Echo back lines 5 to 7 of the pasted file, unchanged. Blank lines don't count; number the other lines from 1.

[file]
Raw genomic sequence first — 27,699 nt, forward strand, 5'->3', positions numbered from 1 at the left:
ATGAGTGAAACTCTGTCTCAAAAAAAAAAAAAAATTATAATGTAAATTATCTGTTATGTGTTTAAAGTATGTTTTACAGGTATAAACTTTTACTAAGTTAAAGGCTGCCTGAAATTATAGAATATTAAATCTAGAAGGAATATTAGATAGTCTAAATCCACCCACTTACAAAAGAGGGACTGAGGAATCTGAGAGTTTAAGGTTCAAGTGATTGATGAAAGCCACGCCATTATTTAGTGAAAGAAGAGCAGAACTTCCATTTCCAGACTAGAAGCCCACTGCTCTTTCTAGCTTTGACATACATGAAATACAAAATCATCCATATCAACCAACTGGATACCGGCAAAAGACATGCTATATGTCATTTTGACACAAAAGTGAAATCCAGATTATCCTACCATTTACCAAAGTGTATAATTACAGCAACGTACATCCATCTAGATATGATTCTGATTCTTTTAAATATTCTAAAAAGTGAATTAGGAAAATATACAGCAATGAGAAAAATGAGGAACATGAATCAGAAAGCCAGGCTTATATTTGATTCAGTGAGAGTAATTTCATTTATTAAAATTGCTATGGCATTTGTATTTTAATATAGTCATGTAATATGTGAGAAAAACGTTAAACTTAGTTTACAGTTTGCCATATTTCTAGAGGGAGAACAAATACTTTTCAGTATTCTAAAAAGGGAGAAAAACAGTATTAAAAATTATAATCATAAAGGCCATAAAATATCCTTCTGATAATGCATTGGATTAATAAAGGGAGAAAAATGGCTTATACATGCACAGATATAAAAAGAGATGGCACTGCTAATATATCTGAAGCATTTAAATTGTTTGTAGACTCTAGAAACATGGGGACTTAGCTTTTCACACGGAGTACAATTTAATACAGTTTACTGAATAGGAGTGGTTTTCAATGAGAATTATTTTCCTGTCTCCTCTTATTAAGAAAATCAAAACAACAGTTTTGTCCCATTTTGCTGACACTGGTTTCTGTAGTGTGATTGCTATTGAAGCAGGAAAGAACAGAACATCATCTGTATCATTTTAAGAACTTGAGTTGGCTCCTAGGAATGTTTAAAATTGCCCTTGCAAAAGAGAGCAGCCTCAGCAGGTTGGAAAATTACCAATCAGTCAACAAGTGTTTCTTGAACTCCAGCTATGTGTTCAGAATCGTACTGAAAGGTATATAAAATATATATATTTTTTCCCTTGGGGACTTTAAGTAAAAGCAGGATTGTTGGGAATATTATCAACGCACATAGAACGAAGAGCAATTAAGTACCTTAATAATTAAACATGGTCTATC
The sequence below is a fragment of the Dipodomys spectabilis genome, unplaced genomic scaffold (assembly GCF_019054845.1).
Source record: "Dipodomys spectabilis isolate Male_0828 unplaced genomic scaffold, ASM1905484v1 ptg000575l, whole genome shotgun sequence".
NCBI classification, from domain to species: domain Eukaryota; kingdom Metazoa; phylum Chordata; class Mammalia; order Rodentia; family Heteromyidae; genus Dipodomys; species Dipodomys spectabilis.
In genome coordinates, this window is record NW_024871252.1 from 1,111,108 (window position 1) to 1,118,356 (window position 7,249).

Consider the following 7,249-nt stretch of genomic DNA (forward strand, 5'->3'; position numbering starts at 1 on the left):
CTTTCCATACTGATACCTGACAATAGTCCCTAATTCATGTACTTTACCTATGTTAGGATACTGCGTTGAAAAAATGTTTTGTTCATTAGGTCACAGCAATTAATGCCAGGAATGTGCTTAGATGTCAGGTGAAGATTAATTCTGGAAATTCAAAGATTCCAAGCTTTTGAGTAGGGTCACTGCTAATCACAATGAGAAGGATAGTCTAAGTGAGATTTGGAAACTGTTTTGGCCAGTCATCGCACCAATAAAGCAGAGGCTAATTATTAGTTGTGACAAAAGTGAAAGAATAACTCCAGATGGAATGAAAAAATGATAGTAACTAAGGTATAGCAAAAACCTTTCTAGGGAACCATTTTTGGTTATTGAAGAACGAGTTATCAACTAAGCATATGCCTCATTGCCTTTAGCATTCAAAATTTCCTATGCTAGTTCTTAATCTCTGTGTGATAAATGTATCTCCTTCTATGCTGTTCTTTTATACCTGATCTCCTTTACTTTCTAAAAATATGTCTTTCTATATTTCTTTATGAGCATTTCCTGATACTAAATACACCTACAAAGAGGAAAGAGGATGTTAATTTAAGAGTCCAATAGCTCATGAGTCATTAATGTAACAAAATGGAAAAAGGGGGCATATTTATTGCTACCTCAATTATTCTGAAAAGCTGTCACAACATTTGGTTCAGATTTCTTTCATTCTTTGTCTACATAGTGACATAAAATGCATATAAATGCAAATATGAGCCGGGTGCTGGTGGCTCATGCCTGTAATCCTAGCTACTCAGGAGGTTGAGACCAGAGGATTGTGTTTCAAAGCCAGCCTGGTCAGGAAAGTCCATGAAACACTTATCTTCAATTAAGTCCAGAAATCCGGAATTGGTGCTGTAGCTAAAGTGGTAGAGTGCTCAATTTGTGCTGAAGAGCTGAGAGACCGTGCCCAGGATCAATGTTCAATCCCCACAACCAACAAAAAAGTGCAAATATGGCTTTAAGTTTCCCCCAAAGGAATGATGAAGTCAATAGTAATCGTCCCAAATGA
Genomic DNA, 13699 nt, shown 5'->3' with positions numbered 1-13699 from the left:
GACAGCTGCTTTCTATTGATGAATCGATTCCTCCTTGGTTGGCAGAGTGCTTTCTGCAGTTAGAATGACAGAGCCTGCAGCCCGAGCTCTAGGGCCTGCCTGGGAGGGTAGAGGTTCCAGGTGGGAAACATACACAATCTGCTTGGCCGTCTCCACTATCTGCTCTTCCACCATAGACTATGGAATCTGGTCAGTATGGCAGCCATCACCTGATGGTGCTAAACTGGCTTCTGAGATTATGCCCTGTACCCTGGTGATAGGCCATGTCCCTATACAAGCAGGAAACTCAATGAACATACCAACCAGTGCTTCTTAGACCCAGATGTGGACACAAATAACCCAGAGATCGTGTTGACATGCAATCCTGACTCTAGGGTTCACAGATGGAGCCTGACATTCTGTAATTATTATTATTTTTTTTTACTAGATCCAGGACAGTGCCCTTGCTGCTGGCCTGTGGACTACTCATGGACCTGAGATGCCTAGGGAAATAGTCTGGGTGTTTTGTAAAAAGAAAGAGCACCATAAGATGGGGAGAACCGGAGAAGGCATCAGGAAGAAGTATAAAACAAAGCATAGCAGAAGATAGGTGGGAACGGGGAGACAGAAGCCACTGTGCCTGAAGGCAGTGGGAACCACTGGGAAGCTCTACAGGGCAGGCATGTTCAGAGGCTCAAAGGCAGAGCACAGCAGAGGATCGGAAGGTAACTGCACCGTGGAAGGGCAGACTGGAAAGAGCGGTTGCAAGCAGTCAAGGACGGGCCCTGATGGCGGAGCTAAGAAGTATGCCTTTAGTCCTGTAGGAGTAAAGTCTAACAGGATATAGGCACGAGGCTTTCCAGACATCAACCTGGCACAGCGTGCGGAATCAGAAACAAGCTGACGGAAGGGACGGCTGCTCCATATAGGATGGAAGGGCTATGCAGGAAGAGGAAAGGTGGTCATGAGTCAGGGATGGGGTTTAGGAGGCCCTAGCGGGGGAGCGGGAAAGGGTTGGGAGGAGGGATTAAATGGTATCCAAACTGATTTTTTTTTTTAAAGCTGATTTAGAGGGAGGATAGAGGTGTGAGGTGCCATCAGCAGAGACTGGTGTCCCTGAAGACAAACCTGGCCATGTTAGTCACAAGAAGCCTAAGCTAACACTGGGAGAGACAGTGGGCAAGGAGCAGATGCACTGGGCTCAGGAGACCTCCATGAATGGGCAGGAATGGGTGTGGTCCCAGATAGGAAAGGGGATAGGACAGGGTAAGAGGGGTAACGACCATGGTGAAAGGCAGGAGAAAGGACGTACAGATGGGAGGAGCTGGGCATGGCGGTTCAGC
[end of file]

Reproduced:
NCBI classification, from domain to species: domain Eukaryota; kingdom Metazoa; phylum Chordata; class Mammalia; order Rodentia; family Heteromyidae; genus Dipodomys; species Dipodomys spectabilis.
In genome coordinates, this window is record NW_024871252.1 from 1,111,108 (window position 1) to 1,118,356 (window position 7,249).

Consider the following 7,249-nt stretch of genomic DNA (forward strand, 5'->3'; position numbering starts at 1 on the left):